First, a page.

Key to the change is learning to understand one's own - and other people's - thought processes, which are essentially verbal, visual or kinaesthetic (based on feelings). Like many techniques, it cannot be learnt in one evening. It takes months, even years to alter behaviour, but the NLP practitioners claim their method is extremely fast when compared to psychotherapy.

Linking mind and body is the philosophy at The Quindo Centre, where people can relax and de-stress themselves in beautiful surroundings to the sound of a trickling water fountain. Dr Shaleghal Quinn, featured in the Channel 4 series on self-defence, Stand Your Ground, believes the mind affects the physiology of the body, so learning self-defence is as much a state of mind as a physical reaction.

The aim of Quindo is to help people open their senses, become more aware of things happening around them, and to offer space and tranquility in which to find solutions.

With such a diversity of personal development courses it is hard to choose which will meet individual needs.

The blurb on publicity leaflets frequently drifts off into meaningless psycho-babble which goes on about 'voyages of self-discovery', 'getting in tune with your energy source', 'purification through breathing' and 'finding your true centre so you can realign your life with your soul (not sole) purpose'.

Attending a free 'taster' session will give some idea of what lies in store and whether the style is right, whilst the qualifications of group leaders may provide some clues.

Neither, however, will guarantee quality.

Psychologist and self-help expert Gael Lindenfeld advises: 'Personal development work isn't something you can just taste. Making changes in your behaviour takes a long time - years in many cases. Some people complain that courses are too superficial or just plain silly; they make them feel good for a few hours and then the effect wears off. What many fail to do is to encourage people to take responsibility for their own lives on a more permanent basis.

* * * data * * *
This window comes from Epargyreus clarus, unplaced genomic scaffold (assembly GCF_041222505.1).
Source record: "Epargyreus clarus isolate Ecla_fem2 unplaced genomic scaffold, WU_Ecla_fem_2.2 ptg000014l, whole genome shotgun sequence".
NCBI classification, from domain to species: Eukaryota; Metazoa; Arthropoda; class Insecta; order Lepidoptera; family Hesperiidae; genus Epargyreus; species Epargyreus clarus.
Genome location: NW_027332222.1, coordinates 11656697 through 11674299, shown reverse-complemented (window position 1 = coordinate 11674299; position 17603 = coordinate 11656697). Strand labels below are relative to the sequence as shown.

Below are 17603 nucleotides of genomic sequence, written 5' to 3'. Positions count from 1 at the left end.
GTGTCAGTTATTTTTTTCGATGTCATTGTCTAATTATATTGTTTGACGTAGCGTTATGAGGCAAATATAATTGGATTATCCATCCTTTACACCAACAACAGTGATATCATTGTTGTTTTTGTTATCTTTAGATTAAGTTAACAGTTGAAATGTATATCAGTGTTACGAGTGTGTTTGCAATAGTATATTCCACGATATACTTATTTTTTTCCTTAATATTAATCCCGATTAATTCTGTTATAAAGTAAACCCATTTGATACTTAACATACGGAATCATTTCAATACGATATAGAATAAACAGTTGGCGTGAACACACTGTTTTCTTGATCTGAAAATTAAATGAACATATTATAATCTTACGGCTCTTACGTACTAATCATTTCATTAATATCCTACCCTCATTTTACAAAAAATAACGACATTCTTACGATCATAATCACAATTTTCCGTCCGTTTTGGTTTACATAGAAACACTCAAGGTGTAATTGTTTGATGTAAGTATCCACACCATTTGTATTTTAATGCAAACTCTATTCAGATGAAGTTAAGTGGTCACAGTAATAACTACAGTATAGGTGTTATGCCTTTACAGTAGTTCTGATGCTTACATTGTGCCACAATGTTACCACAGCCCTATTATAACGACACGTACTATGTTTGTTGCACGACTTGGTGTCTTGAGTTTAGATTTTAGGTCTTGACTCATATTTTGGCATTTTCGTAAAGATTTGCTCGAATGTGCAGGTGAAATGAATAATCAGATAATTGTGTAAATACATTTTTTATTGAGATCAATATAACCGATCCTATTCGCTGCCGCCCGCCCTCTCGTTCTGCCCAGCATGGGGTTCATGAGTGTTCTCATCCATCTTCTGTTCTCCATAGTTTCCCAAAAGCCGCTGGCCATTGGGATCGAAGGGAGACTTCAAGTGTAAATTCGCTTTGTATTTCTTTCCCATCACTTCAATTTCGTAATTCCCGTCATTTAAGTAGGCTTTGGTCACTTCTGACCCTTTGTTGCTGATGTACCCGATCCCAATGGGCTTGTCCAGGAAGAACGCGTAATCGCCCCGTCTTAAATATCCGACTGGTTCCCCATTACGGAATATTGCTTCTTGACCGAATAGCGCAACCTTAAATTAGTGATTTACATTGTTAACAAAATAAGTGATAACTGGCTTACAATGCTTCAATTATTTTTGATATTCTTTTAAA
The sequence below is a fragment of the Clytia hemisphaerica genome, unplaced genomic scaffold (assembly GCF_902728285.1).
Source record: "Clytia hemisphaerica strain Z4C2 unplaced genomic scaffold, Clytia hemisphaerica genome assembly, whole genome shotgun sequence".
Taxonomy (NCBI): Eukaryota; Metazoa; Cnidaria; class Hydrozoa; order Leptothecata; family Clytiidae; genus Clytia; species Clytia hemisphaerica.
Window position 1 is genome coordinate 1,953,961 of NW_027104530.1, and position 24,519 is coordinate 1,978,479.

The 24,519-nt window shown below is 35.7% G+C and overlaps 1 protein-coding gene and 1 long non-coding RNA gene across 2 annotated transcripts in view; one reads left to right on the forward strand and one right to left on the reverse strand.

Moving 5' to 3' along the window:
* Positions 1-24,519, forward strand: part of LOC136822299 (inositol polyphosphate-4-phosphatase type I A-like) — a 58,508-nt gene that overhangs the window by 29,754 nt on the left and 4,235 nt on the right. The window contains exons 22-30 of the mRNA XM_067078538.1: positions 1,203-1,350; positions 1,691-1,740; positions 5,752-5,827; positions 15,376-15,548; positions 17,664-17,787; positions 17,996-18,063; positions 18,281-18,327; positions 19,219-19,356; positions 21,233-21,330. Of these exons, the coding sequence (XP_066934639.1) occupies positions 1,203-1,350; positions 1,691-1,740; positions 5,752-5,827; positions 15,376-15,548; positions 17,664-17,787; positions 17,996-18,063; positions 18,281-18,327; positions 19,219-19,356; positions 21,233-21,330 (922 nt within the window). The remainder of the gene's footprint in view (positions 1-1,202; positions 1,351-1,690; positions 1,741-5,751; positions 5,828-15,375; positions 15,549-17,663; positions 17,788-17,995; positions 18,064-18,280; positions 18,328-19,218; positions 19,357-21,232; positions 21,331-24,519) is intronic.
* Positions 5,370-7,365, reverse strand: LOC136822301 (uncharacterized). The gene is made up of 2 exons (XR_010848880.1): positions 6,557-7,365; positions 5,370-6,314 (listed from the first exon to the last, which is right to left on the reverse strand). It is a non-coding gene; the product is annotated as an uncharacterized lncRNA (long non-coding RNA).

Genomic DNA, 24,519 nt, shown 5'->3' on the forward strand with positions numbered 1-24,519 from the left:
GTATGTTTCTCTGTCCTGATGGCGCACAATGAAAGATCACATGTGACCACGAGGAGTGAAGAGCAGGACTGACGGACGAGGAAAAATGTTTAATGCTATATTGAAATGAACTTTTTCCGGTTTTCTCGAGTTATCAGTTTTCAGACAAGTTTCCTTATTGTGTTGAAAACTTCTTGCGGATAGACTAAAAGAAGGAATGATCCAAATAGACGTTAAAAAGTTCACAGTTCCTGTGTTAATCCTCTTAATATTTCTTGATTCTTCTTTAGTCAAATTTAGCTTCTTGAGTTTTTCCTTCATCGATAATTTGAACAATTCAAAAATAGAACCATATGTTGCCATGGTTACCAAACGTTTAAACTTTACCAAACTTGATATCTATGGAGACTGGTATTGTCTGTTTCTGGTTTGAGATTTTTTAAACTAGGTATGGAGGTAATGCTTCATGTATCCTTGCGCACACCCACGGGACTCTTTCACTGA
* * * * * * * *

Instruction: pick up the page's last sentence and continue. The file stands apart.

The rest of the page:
'Other courses - the more confrontational ones - can leave people raw and

vulnerable afterwards. The easiest thing to do is to open people up; it is much more difficult to develop a strategy for putting them back together again.

Anyone contemplating going on a course should find out whether there is any support after the event. It is easy to be cynical and dismissive, but many personal development courses have transformed lives and enabled people to reassess their goals.

Much of our upbringing and education is focused around logical thought and learning practical skills - preparing for work rather than life. Few people really learn how to communicate and deal with human emotions.

So instead of spending next weekend fertilising the lawn, decorating the bedroom or pumping iron, a session of aura cleansing, prana revitalisation, chakra hunting or rebirthing could open up a whole new world.

FINDING THE RIGHT COURSE

The Festival for Mind, Body and Spirit runs until 30 May at the Horticultural Halls, Westminster. Details from New Life Designs; tel: 071-938 3788

Neal's Yard Agency for Personal Development, 14 Neal's Yard, Covent Garden, London WC2; tel: 071-379 1041.

There is an information resource centre, courses and 'tasters'. Coming up: Past Life Therapy on 28 May, pounds 50.

Health and Healing Centre, St James's Centre, 197 Piccadilly London W1V; tel:071-437 7118.

Coming up: New Age Jargon - a tongue in cheek discussion by Gerry Thompson, on 13 June.

The Quindo Centre, 2 West Heath Drive, London NW11 7GH; tel: 081-455 8698.

The Gestalt Centre, London. Contact them at 54 Warwick Road, St Albans, Herts; tel: 0727 64806.

The Open Centre, 188 Old Street, London EC1V 9B; tel: 081-549 9583.

Association for Neuro Linguistic Programming, 100b Carysfort Road, London N16; tel: 071-241 3664.

Mary Ward Centre, 42 Queen Square, London WC1N 3AQ; tel: 071-831 7711.

They have a Personal Growth workshop and run a course, Presenting the Inner Child (10 meetings each).

Chiron Centre, 26 Eaton Rise, Ealing, London W5 2ER; tel: 081-997 5219.

Coming up: Body-Centred Psychotherapy on 28 May, pounds 50.

Gael Lindenfeld, runs self-help courses; tel: 0962-855 801.

A useful reference book, Holistic London (Brainwave, pounds 7.95),

contains addresses and an explanation of major alternative therapies and personal development courses.

(Photograph omitted)